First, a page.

‘Philippines, China open to Pakistan’s citrus export’

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  • Exporters asked to adopt new methods and bring their products in line with the standards defined by WTO

ISLAMABAD: National Food Security and Research Minister Sahibzada Mehboob Sultan visited the Citrus Export Processing Unit in Bhalwal; Sargodha, on Thursday to interact with the stakeholders and exporters with regard to making the country’s citrus export more promising.

The minister on the occasion shared that two new international markets, the Philippines and China, would be open for Pakistan’s citrus export this year.

He said that the purpose of his visit was to reiterate the government’s resolve of enhancing the dwindling export of the country. Sultan said that Pakistan was blessed with immense natural resources while its land was the most fertile for cultivation.

“Despite having the best farmers and agriculture marketing experts at our disposal, we could not achieve the desired results,” he lamented. “There is a severe lack of planning or administrative measures to exploit these resources.”

He believed that the country’s food experts and economists have the potential to work out a viable solution to help Pakistan achieve food self-sufficiency, adding that through quality exports, Pakistan could get access to lucrative international markets.

“Pakistan stands unique in the production of certain agricultural crops; Punjab holds an exclusive position internationally for the production and Kinnow, which is exported to 58 countries across the world,” he noted.

Sultan said it was very heartening to note that Pakistan has targeted China and the Philippines for kinnow export, which may rise by 20pc. Last year, he added, Pakistan exported 30,000 tonnes of kinnow to Indonesia; it is the second biggest market after Russia.

“Presently, we are facing many challenges internationally. European Union and other developed countries of the world are causing hurdles in the way of agro exports. America, Australia, Japan, Korea and even few central Asian countries are not willing to import Pakistani kinnow anymore, while those who are importing are not paying attractive exchange,” he informed the audience.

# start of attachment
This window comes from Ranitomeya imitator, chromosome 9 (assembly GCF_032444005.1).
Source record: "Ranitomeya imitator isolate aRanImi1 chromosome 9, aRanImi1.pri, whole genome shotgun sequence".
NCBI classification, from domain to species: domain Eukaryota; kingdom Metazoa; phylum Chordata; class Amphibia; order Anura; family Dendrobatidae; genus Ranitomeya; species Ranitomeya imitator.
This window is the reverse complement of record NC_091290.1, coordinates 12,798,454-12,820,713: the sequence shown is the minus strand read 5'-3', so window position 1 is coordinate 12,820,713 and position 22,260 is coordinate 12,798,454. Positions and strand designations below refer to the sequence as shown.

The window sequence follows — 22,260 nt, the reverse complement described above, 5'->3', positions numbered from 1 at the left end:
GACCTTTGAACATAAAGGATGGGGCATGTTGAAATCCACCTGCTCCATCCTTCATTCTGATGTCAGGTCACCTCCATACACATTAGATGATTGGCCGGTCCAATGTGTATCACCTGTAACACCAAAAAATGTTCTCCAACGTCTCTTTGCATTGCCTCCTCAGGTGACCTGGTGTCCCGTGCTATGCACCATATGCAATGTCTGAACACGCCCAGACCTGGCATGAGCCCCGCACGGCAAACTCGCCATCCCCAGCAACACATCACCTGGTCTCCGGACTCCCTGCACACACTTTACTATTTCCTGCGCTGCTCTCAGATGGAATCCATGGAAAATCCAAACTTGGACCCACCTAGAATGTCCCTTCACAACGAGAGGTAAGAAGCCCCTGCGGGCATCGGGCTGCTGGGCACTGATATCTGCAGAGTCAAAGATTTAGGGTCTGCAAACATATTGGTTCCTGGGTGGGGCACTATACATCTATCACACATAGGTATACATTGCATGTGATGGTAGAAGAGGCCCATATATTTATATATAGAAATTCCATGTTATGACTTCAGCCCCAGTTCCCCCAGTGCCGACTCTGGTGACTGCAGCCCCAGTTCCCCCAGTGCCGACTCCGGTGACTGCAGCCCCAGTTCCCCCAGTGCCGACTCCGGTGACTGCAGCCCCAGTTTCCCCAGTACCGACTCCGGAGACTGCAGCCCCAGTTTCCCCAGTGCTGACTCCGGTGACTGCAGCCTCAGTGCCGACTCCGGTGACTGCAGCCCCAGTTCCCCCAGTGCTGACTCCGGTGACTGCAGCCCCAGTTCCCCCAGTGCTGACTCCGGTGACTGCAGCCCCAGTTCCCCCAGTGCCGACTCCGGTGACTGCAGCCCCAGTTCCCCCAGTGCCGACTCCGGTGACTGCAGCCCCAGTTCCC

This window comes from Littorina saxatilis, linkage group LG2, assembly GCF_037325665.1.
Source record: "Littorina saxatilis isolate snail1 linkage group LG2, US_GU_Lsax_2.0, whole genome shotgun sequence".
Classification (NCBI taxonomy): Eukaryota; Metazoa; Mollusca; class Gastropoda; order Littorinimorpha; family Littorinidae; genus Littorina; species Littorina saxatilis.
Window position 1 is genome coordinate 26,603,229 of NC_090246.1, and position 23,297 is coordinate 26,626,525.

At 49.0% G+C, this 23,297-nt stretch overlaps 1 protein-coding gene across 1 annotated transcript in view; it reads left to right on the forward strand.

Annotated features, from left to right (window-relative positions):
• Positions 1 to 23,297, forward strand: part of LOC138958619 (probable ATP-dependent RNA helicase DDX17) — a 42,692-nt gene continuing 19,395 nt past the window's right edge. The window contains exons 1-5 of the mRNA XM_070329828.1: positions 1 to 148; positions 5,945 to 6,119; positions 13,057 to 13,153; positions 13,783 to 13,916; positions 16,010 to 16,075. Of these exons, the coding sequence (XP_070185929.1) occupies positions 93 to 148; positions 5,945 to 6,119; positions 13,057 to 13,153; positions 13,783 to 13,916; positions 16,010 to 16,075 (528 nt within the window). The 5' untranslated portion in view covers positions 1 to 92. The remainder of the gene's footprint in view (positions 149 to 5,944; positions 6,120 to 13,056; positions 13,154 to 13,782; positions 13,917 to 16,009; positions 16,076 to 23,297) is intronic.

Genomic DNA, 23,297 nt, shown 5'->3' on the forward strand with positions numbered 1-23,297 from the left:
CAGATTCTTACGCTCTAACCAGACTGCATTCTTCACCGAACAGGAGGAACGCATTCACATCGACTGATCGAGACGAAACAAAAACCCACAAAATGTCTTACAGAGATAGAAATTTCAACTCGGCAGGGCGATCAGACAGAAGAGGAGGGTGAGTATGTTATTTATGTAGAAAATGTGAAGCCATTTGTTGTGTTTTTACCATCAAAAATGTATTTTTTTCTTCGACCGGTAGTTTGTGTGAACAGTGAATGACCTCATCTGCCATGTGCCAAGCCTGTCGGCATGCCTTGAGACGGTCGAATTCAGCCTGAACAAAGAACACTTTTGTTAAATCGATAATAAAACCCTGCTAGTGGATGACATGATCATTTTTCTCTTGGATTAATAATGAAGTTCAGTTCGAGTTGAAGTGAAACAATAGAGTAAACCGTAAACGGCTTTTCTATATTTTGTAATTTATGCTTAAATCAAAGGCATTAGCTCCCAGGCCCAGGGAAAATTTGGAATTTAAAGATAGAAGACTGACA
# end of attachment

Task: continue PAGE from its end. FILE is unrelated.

The minister said that the world was setting new standards for imports including pesticide residue elimination, cold treatment and pest free area. These methods are difficult and costly, hence affecting the country’s exports to a considerable level, he added.

Sultan said, “We are in a dire need of self-accountability so that we could honestly gauge our potential. All we need is to follow the principles of integrated management and produce quality agro products. If we don’t make concrete efforts today, then it would be tantamount to betraying our future generations.”

The minister said that Pakistan was facing two problems with regard to citrus fruits, namely ‘citrus canker’ and ‘citrus graining’, which was detrimental to kinnow exports, as European Union, Australia and USA had banned the export from countries where these diseases were reported in citrus fruits.

“It is a difficult time but we have to work in collaboration to stay part of international trade. We have to adopt new methods and bring our production in line with the SPS standards defined by WTO,” he added.

Sultan assured that being a public representative, he would extend his help and request all concerned authorities to come up with a comprehensive plan which may should include facility for inspection of diseases, launch of disease control programme, building nurseries for disease-free saplings, observance of GAP and IPM standards, and access to new and profitable international markets.

“We believe in ease of doing business and hence our ministry has established a facilitation centre at Bhalwal, where inspectors of the Department of Plant Protection would facilitate exporters regarding inspection and issuance of SPS Certificate.